Barnsley, Doncaster, Rotherham and Sheffield Combined Authority (Election of Mayor) Order 2016 - Motion to Approve

Part of the debate – in the House of Lords at 8:15 pm on 18 July 2016.

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Photo of Lord Beecham Lord Beecham Shadow Spokesperson (Housing), Shadow Spokesperson (Communities and Local Government), Shadow Spokesperson (Justice) 8:15, 18 July 2016

My Lords, I extend a warm welcome to the Minister on his first appearance at the Dispatch Box in his new position. It troubles me that it was 10 years ago that I concluded a report on public services in Wales, which was named—though not by me—the Beecham report. At some point perhaps the Minister and I could have a session in which I can catch up on what, if anything, has happened since that report was published=.

These two orders, providing for the election of mayors for the combined authorities of the West Midlands and South Yorkshire, constitute the launch, in effect, of two further vessels to join the devolution armada which the Government are intent on creating. Both areas contain authorities which voted by substantial majorities not to have elected mayors when they were compelled to have referendums on the issue. The Government pretend that it is open to the authorities in question to accept or reject the concept of an elected mayor for the combined authority and so, formally speaking, it is. However, given that the entire devolution deal depends upon the adoption of the mayoral model, the reality is that councils are faced with the political equivalent of Henry Ford’s offer to those who wished to purchase his cars: “You can have any colour as long as it’s black”. The millions of people who live in these areas can have devolution with any kind of local governance as long as it is headed by a mayor.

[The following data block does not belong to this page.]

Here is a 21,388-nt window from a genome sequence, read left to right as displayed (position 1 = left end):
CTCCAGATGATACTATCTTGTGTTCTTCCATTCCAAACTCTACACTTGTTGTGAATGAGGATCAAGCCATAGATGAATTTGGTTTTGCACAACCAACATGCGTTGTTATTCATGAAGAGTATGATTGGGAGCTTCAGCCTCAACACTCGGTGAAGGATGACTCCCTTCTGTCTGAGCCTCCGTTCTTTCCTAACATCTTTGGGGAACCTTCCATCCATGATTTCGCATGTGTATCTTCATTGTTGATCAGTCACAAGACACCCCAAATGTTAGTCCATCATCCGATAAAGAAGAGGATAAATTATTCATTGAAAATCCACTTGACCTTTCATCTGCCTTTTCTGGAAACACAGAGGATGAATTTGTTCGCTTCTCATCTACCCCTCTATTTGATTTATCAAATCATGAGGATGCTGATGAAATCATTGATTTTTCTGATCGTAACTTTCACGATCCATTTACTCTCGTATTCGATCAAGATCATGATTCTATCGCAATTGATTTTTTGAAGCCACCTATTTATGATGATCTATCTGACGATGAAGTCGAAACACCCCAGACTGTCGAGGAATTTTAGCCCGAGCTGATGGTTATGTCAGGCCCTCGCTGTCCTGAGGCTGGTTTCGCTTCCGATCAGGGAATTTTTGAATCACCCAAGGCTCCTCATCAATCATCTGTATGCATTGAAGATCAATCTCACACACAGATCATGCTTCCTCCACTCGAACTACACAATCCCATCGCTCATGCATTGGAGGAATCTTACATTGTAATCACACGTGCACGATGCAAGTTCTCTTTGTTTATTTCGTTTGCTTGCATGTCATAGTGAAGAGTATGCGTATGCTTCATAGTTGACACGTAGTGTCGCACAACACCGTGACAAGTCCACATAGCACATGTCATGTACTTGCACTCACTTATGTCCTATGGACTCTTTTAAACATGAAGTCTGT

In the case of these areas and others which have entered into or plan to enter into agreements with the Government, there are concerns about the new system and the claims made for it by Ministers. Some of these relate to the alleged benefits to be derived from the additional funding to be provided to combined authorities and their mayors for investing in economic growth. The West Midlands will receive £36.5 million a year for 30 years, or, as the Minister said, £1.095 billion, which equates to £13 a year per head of population. South Yorkshire will receive £30 million a year, £900 million in aggregate, which is the equivalent of £22 per head of population per annum.

These figures compare with £915.6 million of local authority capital expenditure and £105.2 million of annual growth fund allocations to the local enterprise partnerships in 2014-15 in the West Midlands, and £367.4 million and £54.7 million respectively for South Yorkshire. Therefore the bonanza amounts to an additional 3.6% for the West Midlands and 7% for South Yorkshire. Meanwhile, Birmingham alone will by 2020 be suffering from cuts to its revenue expenditure of £817 million a year. By the end of this year, Sheffield will have sustained cuts of £350 million a year, with the likelihood of some £50 million or £60 million a year more by 2020. It is clear that the vaunted claims for devolution made by its erstwhile progenitor, the lately departed George Osborne, were, in financial terms, wildly overstated. But there are other issues of concern to these two areas which need to be considered.

As the Secondary Legislation Committee points out, and as I mentioned when we discussed the combined authority order for South Yorkshire, there is an issue concerning the wishes of two districts in Nottinghamshire and Derbyshire, Bassetlaw and Chesterfield. They will become part of the combined authority and thereby, for the purposes of the combined authority, will come under the authority of the elected mayor for South Yorkshire. They would, however, remain under their existing county councils for functions such as education, social care and libraries. But, given the relationship between, say, housing and public health, which are matters over which the combined authority may be expected to exert influence, how is this likely to work?